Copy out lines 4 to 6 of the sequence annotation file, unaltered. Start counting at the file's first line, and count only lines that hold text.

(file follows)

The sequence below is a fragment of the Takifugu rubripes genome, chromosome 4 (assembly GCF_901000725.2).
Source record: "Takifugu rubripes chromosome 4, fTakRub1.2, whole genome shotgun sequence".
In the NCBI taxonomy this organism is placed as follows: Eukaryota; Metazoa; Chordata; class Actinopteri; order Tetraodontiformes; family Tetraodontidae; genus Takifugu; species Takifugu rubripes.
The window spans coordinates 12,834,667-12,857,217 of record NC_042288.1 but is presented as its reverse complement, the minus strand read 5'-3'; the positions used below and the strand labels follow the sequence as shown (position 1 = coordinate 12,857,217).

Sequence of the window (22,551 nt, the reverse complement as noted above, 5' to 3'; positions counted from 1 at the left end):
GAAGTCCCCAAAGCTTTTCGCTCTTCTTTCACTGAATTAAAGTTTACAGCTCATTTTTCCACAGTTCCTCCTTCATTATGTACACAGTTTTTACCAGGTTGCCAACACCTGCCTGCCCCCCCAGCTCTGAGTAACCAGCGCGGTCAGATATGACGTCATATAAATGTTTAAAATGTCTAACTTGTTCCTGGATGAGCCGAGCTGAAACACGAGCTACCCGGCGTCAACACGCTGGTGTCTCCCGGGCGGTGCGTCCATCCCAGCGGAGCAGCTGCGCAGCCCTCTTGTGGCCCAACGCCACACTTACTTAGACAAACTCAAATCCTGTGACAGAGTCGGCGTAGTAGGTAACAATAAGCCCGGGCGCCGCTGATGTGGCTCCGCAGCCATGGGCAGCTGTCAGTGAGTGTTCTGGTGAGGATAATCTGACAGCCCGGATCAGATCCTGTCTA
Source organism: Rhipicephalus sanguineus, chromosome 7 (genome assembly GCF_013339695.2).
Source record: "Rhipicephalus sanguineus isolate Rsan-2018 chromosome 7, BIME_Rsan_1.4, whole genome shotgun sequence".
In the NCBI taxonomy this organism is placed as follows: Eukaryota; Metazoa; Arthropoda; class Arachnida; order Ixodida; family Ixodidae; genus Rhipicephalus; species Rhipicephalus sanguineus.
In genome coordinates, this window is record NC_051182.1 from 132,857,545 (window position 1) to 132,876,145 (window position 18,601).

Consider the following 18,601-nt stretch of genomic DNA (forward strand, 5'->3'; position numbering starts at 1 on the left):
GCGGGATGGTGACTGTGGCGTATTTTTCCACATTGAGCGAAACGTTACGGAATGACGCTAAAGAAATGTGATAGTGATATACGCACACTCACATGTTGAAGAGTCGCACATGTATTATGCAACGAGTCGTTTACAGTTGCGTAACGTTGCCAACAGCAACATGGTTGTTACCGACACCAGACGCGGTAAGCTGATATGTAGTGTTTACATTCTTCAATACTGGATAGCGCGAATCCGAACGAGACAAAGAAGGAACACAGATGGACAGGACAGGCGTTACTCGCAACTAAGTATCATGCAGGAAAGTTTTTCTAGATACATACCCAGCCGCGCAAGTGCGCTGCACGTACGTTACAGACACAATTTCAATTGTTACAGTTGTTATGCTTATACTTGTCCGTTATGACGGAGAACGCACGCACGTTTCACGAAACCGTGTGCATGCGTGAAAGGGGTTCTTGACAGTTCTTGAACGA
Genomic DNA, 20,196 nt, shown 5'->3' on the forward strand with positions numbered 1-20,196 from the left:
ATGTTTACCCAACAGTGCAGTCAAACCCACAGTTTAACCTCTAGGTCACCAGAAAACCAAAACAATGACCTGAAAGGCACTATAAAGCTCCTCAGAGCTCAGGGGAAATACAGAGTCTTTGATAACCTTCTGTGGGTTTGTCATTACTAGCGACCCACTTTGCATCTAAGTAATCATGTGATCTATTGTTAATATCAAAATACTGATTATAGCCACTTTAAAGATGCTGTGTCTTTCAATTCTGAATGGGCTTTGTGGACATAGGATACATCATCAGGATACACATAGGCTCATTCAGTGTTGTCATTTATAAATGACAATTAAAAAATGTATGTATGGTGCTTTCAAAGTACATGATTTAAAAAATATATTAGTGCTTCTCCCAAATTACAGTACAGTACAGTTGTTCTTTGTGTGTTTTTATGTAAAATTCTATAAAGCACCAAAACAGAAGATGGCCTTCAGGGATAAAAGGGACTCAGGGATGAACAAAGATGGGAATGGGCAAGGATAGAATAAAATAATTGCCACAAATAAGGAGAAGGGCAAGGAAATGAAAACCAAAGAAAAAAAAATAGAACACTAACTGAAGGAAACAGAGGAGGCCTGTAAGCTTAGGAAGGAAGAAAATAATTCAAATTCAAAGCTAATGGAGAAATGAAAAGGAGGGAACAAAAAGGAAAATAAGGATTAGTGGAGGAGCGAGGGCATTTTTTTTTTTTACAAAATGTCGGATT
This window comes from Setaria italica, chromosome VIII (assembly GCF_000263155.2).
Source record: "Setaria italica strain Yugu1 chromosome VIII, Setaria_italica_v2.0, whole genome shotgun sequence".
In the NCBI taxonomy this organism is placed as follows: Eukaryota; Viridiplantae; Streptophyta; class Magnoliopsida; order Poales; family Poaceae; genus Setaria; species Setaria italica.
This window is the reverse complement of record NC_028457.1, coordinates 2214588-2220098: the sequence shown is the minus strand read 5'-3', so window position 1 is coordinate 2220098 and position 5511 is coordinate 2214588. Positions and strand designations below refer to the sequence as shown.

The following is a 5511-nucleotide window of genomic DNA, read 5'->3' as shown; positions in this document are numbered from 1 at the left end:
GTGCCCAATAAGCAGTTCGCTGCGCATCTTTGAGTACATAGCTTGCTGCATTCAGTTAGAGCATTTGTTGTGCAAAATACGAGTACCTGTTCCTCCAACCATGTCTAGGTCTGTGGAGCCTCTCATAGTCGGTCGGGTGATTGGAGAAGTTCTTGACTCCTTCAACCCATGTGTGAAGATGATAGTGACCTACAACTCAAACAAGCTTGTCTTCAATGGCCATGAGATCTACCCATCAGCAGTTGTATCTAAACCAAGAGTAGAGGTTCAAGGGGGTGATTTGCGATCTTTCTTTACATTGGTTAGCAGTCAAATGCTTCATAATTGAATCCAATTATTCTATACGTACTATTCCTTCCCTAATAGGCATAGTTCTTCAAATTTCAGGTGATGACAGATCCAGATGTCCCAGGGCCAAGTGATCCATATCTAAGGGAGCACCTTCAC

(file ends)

The window spans coordinates 12,834,667-12,857,217 of record NC_042288.1 but is presented as its reverse complement, the minus strand read 5'-3'; the positions used below and the strand labels follow the sequence as shown (position 1 = coordinate 12,857,217).

Sequence of the window (22,551 nt, the reverse complement as noted above, 5' to 3'; positions counted from 1 at the left end):
GAAGTCCCCAAAGCTTTTCGCTCTTCTTTCACTGAATTAAAGTTTACAGCTCATTTTTCCACAGTTCCTCCTTCATTATGTACACAGTTTTTACCAGGTTGCCAACACCTGCCTGCCCCCCCAGCTCTGAGTAACCAGCGCGGTCAGATATGACGTCATATAAATGTTTAAAATGTCTAACTTGTTCCTGGATGAGCCGAGCTGAAACACGAGCTACCCGGCGTCAACACGCTGGTGTCTCCCGGGCGGTGCGTCCATCCCAGCGGAGCAGCTGCGCAGCCCTCTTGTGGCCCAACGCCACACTTACTTAGACAAACTCAAATCCTGTGACAGAGTCGGCGTAGTAGGTAACAATAAGCCCGGGCGCCGCTGATGTGGCTCCGCAGCCATGGGCAGCTGTCAGTGAGTGTTCTGGTGAGGATAATCTGACAGCCCGGATCAGATCCTGTCTA